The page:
Fifty feet after unloading I was in the trees. Bounce, stay light, don’t hang onto a turn, stay close to the fall line so as not to run out of speed. The snow flowed sensuously over my thighs and waist, three turns, five, … connect the spaces, rise and sink, don’t rush, go with the flooow. The liftie immediately figured out what I was up to and gave me a big grin every time I came back. I explored only two of these tree swaths; there was no need to range further.
To get back to the chalet, skiers descending runs under J7/J4 need to pick up J3, a short lift out of a natural bowl in the mountain, to where they can ski the rest of the way back down. Snowboarders accessing the Superpipe will likely be riding J2 all day, unless they’re continually walking back up.
When there’s enough snow, experts will ski and ride The Face, Carson, Lower Carson, and Gull Ridge/Gull Canyon. These double-blacks, beneath J1, are strictly for experts.
June has one on-mountain restaurant, Stew Pot Slim’s, located at the bottom of J3. It’s a convenient place not just for meals, but to take a bathroom break. You can reassemble your group at certain times of the day there. You can watch snowboarders in one of the jib parks from Slim’s sun deck.
We had a six-year old never-ever in our group who wanted to learn to snowboard. June’s mostly Australian instructors were wonderful, and did a great job with Madeline. Rarely have I seen a youngster so eager to take another lesson. After three days of instruction Maddy was skidding down River Run with the rest of her family, even if it was on her heelside. My only complaint about June’s ski school would be that they don’t have a separate lift set up next to the bunny hill for instructing kids how to safely get on and off lifts. Since that’s one of the hardest parts of learning to snowboard, it’s a much-needed addition.
One thing our group really appreciated about June’s ski school was that lessons began a bit later in the day –10 a.m. and 11 a.m. It’s not much of a vacation when you have to get up at 6 a.m. in order to get youngsters fed, dressed, outfitted, and to the top of the mountain in time for 9 a.m. lessons. Another great thing about June Mountain is you can safely turn pre-teens loose. They’re not going to get lost on this mountain. You can pretty much wait at the bottom of J3, by Stew Pot Slim’s, and you’ll run into everyone sooner or later.
Off to the side of the Chalet a June Mountain employee was welding a brand new rail slide for one of June’s multiple jib parks. June has parks with rails everywhere from six inches off the ground to several feet. Anyone can take a shot at grinding June’s smaller rails, and work his way up. Snow skates are permitted in some of June’s jib parks, another fun thing to try. June uses a SuperPipe Dragon to reshape the pipe every evening. Several pro boarders reportedly hang out there, away from the crowds at Mammoth.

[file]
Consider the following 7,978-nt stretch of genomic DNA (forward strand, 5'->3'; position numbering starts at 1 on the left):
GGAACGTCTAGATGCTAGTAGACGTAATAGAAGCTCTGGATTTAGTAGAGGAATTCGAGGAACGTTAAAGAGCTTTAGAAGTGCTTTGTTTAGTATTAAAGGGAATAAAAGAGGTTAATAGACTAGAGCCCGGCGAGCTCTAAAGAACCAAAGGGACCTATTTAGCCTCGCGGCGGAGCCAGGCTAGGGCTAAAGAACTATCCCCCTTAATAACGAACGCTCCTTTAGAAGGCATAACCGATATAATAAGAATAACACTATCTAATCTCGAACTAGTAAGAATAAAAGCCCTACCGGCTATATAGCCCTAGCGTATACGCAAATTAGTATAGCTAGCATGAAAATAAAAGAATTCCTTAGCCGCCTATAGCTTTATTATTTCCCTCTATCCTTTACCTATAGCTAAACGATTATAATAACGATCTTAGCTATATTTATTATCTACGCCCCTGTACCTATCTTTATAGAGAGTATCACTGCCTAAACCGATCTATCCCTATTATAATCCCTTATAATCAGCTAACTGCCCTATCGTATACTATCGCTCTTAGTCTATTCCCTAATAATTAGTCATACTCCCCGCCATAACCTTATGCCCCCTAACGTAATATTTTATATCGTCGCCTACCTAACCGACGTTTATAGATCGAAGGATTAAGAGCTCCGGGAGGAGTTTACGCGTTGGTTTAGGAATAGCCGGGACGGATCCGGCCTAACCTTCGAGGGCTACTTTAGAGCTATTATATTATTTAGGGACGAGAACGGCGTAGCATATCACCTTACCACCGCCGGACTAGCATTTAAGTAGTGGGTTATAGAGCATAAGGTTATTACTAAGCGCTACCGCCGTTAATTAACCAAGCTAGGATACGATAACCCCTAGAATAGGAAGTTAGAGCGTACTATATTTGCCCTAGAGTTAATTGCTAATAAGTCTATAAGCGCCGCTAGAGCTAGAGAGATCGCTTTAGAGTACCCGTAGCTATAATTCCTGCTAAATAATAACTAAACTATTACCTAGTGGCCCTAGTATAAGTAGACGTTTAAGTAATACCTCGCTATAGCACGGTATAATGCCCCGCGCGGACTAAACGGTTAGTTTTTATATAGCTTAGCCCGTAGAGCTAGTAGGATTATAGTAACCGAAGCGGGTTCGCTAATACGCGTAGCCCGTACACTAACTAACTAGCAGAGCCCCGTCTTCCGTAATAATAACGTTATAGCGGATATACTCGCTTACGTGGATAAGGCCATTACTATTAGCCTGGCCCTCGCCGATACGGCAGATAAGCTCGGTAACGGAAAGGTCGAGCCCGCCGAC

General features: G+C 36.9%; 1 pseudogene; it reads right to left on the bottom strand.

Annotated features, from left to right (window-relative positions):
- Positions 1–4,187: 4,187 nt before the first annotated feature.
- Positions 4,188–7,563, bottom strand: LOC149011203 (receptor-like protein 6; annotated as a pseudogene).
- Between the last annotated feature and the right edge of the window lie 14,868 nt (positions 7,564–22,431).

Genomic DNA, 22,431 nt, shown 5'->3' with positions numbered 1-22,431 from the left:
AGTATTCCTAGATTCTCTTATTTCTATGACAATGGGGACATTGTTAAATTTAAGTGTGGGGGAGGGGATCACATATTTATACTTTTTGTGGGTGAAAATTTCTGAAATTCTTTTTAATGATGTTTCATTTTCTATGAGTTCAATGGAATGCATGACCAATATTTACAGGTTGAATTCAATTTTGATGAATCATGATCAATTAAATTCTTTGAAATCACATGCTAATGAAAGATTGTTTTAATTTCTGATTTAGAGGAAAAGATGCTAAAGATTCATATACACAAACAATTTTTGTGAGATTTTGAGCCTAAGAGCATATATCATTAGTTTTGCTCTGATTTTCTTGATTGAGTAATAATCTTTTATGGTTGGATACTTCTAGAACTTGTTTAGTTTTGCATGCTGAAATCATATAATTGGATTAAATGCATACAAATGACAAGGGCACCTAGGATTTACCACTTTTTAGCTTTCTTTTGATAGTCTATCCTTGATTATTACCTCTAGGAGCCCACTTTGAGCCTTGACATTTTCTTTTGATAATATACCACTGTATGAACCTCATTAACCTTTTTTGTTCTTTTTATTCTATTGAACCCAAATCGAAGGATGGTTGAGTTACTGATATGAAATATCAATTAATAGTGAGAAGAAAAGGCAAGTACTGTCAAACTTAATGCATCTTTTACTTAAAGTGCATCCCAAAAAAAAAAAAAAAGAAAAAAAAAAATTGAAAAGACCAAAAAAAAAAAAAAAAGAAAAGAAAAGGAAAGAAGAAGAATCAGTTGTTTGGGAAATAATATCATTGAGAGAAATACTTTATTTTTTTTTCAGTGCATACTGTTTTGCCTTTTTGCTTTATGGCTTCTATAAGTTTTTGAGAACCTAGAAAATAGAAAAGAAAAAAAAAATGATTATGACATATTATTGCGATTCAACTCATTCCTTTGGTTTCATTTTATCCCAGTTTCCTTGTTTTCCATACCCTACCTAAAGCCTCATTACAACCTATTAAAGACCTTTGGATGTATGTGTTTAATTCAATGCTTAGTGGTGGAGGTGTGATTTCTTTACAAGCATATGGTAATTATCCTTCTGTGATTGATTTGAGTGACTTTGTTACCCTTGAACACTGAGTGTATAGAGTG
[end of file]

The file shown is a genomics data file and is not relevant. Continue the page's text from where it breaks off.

Almost all of the beginner and intermediate runs at June get groomed every night. When I visited snow was in short supply, but there were no bare spots or brown snow, just corduroy that took a couple of hours each morning to soften up. Deer Bowl, with just a bit of fresh, would be the perfect place for first-time bowl skiers and boarders.
At the end of the day most skiers download the J1 lift back to the parking lot. My buddy and I chose to head down Canyon Trail, which offers a switchback cat track to the bottom. Canyon Trail is definitely an advanced intermediate run, with several lips that you wouldn’t want to accidentally go over. Still, it’s a fun way to end the day, and get in one final run after the lifts close.
There’s a word for the community of June Lake. Small. A single two-lane road accesses the town. Perhaps a dozen sleepy motels and various rental cabins line the main street, along with a pizza place and a couple of other restaurants. A general store offers both groceries and hardware. I’m not saying you can’t find everything you need in June Lake, but we found it easier to simply do the 25-minute drive over to Mammoth to hit a real supermarket and other stores – and stop at the sledding hill half way between.
If you prefer enjoyable over extreme, if you’re looking for fresh tracks more than a few hours after a storm, or if you’re simply looking to get away from the crowds, June is a great place for you and your family.